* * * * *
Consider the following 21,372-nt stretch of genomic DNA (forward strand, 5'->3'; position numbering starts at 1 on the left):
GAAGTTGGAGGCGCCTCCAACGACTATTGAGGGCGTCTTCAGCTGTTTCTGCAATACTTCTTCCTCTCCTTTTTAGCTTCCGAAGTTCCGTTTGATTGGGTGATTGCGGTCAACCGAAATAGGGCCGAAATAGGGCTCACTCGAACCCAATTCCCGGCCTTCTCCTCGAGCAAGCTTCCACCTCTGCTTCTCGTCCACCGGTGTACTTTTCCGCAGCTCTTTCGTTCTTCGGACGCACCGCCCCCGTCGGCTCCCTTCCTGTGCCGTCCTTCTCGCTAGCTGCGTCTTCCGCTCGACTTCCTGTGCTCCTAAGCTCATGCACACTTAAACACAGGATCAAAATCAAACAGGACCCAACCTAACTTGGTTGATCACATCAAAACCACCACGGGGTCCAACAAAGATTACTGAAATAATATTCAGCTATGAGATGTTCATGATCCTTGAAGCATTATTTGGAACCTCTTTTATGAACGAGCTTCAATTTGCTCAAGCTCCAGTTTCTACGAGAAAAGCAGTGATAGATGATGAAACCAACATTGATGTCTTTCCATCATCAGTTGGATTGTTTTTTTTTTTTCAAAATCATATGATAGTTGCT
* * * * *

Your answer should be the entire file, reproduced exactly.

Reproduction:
Consider the following 21,372-nt stretch of genomic DNA (forward strand, 5'->3'; position numbering starts at 1 on the left):
GAAGTTGGAGGCGCCTCCAACGACTATTGAGGGCGTCTTCAGCTGTTTCTGCAATACTTCTTCCTCTCCTTTTTAGCTTCCGAAGTTCCGTTTGATTGGGTGATTGCGGTCAACCGAAATAGGGCCGAAATAGGGCTCACTCGAACCCAATTCCCGGCCTTCTCCTCGAGCAAGCTTCCACCTCTGCTTCTCGTCCACCGGTGTACTTTTCCGCAGCTCTTTCGTTCTTCGGACGCACCGCCCCCGTCGGCTCCCTTCCTGTGCCGTCCTTCTCGCTAGCTGCGTCTTCCGCTCGACTTCCTGTGCTCCTAAGCTCATGCACACTTAAACACAGGATCAAAATCAAACAGGACCCAACCTAACTTGGTTGATCACATCAAAACCACCACGGGGTCCAACAAAGATTACTGAAATAATATTCAGCTATGAGATGTTCATGATCCTTGAAGCATTATTTGGAACCTCTTTTATGAACGAGCTTCAATTTGCTCAAGCTCCAGTTTCTACGAGAAAAGCAGTGATAGATGATGAAACCAACATTGATGTCTTTCCATCATCAGTTGGATTGTTTTTTTTTTTTCAAAATCATATGATAGTTGCT